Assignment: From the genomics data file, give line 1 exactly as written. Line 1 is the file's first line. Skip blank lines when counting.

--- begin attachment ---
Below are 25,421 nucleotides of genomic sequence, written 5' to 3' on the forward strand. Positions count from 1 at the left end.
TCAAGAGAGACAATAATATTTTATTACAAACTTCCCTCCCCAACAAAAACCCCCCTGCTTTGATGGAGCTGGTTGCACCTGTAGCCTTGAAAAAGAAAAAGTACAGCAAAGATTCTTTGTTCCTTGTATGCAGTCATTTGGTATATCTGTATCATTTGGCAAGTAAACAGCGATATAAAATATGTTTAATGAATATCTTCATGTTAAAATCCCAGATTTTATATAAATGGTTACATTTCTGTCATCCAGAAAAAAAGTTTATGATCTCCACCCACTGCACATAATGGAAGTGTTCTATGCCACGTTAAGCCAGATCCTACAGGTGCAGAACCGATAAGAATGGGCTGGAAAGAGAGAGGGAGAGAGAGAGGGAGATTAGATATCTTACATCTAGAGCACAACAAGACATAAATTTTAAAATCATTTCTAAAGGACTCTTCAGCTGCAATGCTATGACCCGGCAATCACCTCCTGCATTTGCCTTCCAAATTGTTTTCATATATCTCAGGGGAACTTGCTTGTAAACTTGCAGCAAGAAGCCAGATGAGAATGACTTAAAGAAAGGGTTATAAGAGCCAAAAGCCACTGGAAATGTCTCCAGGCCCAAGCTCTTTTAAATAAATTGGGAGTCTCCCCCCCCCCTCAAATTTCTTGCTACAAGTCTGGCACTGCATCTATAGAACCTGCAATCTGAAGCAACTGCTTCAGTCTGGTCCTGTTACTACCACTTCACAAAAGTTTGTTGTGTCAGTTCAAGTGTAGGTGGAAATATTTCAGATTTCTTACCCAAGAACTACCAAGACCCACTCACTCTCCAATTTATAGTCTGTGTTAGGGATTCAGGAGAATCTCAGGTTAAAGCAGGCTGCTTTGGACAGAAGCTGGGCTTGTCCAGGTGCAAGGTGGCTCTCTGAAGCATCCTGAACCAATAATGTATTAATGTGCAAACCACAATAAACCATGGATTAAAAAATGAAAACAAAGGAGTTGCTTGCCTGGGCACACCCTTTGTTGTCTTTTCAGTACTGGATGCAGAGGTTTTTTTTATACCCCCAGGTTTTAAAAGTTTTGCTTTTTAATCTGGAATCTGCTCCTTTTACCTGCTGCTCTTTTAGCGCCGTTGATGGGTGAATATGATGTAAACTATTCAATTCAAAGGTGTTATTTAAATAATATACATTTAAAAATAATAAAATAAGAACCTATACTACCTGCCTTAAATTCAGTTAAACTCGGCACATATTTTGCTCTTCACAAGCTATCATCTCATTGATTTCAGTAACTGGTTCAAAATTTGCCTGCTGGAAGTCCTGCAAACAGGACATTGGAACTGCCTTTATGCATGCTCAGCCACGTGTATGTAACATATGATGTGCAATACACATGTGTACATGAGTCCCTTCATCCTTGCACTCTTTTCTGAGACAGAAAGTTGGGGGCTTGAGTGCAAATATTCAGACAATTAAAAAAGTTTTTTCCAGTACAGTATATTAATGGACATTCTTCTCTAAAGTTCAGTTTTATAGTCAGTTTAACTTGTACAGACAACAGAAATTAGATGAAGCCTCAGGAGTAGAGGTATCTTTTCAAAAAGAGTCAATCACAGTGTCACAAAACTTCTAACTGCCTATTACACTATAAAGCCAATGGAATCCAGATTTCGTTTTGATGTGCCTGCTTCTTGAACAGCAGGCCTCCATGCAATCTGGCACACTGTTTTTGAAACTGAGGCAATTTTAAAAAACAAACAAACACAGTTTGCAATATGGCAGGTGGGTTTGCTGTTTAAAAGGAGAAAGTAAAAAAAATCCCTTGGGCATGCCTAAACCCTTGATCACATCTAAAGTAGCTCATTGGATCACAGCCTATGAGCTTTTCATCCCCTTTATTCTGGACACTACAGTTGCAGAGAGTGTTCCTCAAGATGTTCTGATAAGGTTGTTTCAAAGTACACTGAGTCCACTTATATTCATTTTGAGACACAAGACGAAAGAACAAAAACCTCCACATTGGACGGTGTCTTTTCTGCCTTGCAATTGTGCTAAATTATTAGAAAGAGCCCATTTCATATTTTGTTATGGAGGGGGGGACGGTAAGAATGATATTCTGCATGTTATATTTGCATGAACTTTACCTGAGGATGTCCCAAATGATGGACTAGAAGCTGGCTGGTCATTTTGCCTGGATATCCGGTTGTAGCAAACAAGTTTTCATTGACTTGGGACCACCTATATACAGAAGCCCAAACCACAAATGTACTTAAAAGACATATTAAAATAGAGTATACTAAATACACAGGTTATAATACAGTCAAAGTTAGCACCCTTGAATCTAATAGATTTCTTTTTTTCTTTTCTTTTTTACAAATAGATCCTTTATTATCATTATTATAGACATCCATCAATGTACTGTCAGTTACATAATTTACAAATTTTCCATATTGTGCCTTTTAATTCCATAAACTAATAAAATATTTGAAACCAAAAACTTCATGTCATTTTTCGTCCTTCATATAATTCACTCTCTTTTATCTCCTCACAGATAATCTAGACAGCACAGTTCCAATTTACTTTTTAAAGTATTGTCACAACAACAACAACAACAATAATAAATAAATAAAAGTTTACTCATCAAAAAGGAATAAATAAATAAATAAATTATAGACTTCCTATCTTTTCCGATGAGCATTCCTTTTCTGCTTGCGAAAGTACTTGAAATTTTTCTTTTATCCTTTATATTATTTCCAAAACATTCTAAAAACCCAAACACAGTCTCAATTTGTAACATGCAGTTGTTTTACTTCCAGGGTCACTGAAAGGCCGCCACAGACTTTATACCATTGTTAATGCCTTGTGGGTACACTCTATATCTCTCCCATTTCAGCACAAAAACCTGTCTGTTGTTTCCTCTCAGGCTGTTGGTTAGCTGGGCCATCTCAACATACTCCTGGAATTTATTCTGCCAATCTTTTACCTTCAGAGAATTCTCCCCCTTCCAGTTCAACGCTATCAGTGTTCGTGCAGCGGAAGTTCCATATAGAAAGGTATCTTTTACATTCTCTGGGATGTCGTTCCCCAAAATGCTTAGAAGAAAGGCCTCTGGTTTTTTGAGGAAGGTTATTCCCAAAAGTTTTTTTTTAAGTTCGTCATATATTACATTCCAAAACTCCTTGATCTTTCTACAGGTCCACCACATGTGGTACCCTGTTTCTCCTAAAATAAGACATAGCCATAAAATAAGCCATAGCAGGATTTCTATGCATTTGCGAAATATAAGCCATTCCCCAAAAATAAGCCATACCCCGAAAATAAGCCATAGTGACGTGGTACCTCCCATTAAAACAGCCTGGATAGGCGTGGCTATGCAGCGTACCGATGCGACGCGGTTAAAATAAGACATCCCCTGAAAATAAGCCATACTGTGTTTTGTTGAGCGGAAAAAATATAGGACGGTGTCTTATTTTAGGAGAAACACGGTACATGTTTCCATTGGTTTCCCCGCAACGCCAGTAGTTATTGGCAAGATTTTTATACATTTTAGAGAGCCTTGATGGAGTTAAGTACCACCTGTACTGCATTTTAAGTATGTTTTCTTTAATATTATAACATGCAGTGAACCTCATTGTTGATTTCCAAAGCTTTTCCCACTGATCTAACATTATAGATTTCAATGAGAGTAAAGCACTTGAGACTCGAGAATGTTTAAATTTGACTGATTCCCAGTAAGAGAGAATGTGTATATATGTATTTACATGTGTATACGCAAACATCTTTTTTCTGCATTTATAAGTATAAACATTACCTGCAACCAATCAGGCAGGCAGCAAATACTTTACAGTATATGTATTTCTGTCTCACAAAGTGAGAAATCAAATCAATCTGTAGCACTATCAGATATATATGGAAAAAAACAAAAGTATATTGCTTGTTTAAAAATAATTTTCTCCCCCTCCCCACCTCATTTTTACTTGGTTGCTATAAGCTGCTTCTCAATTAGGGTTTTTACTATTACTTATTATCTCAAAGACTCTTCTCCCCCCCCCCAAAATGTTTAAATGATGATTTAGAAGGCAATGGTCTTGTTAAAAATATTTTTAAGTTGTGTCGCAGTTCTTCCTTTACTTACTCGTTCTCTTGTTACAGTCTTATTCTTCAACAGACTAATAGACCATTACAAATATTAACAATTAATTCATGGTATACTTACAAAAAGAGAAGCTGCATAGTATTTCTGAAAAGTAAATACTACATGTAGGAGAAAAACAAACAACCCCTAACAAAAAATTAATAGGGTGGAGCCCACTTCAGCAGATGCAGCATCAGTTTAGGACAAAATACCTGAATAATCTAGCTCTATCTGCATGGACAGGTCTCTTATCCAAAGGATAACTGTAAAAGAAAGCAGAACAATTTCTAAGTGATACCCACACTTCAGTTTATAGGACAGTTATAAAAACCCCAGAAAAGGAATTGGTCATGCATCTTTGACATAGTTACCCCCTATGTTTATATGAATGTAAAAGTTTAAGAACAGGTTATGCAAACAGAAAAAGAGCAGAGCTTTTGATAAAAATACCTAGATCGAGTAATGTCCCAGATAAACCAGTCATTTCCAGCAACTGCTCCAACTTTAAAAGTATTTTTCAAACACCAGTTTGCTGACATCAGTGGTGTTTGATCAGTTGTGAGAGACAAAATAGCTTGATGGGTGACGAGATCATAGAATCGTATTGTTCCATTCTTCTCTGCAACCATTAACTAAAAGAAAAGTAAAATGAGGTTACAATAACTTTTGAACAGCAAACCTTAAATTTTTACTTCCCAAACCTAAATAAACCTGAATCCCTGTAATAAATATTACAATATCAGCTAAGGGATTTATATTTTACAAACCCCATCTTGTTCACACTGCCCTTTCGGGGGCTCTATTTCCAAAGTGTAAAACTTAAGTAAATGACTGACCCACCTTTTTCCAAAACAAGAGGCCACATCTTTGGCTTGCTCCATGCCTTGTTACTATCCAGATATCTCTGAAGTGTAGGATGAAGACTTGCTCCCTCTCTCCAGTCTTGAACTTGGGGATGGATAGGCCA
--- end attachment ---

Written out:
Below are 25,421 nucleotides of genomic sequence, written 5' to 3' on the forward strand. Positions count from 1 at the left end.